Treasurer Joe Hockey has warned the Labor Party and the Greens to pass tough budget measures through the Senate or the government will find other ways to push through savings.
But the opposition says if the government wants to "sneakily" avoid the parliament it will have a case to answer with voters.
As the government prepares to front an extended Senate sitting to pass the mining and carbon tax repeals, Mr Hockey said he was prepared for "a marathon" negotiation to win the new Senate's approval for unpopular budget measures, such as a new GP fee.
He said Labor and the Greens risked dealing themselves out of any political influence if they did not approach talks with an open mind.
"I say to Labor and the Greens if your instinct is to say no immediately and to stick with that, you are dealing yourself out of having an influence on public policy," Mr Hockey told ABC radio on Wednesday.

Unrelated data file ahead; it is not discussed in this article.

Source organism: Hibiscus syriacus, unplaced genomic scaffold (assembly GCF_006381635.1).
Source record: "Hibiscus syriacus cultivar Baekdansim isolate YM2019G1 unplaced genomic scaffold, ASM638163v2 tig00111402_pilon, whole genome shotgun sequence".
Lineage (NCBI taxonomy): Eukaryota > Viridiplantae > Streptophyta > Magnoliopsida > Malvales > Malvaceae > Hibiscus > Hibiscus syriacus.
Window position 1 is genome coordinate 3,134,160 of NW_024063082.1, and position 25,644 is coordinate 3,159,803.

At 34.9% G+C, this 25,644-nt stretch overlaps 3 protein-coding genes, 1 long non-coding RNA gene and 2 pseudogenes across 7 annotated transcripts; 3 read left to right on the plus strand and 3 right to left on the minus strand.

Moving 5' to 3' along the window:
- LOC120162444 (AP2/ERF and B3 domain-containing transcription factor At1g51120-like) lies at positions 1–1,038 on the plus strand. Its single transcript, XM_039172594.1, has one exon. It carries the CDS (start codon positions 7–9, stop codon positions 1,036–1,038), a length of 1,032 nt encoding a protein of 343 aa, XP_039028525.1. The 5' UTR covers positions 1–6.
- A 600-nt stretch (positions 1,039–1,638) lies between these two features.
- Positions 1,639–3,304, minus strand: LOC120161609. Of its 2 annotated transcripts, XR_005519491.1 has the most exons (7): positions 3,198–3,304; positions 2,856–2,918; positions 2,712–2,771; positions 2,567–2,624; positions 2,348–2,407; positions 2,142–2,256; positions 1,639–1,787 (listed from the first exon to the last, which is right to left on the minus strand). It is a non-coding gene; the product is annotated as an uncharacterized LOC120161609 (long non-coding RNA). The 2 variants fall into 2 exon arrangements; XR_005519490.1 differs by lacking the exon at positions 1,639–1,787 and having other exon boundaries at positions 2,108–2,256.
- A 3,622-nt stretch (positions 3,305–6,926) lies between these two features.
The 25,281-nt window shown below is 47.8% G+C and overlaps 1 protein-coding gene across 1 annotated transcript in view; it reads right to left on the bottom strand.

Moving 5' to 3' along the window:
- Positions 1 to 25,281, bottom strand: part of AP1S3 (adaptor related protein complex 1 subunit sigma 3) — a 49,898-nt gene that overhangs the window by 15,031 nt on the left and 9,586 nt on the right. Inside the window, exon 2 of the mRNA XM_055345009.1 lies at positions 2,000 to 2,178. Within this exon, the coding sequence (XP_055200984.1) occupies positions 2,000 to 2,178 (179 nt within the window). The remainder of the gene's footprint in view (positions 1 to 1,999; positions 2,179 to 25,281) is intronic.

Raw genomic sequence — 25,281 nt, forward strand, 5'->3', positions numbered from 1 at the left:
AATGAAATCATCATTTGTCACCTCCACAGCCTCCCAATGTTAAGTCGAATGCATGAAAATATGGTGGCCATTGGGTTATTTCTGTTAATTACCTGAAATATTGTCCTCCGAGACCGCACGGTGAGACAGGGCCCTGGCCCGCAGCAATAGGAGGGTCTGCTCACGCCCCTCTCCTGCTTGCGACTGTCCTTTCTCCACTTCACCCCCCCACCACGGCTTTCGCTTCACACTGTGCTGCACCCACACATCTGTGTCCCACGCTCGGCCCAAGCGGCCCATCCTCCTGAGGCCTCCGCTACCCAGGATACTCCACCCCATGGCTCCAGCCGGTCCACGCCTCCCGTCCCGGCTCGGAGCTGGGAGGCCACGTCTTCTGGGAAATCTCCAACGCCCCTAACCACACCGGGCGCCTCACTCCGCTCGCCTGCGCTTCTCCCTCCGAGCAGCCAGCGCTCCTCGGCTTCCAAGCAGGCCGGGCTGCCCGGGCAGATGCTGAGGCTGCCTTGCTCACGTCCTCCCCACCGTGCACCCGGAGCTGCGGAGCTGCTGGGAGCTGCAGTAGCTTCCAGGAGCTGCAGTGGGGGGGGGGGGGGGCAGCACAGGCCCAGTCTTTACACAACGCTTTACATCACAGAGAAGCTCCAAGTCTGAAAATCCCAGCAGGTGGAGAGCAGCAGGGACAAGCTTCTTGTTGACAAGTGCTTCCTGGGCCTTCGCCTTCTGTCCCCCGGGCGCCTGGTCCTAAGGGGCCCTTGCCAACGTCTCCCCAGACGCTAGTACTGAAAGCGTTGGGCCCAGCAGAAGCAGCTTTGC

"Because if the immediate reaction is no with no opportunity to open discussion . . . then there are other alternatives that we can take."
Mr Hockey said there were already budget measures that the government did not need legislation for.
He said if the government could not clinch the votes it needed on the Senate floor for proposals that would be presented as separate legislation, it would have no choice but to find alternatives.
Mr Hockey added that the warning was not "retribution" against an increasingly unpredictable Senate, and the government remained open to discussions.
''If the Senate chooses to block savings initiatives then we need to look at other savings initiatives that may not require legislation," Mr Hockey said.
''I would ask the Greens and the Labor Party, who between them hold 35 votes on the floor of the Senate, to understand that there are alternatives through government.''
Shadow treasurer Chris Bowen said the opposition was happy to negotiate with the government, but the Treasurer's approach was all ''bluff and bluster''.
''If the Treasurer thinks he can sneakily get his changes through by somehow avoiding the parliament well he should explain to the Australian people what he's planning instead of the normal bluff and bluster we're get from this guy,'' he told ABC radio on Wednesday.
''What we're seeing is pretty much a Prime Minister and a Treasurer who just think, well, we'll arrogantly say what's going to happen and we'll just say that it will pass the Senate and saying it will pass the Senate means it will pass the Senate.
''Well that's not how parliaments work.''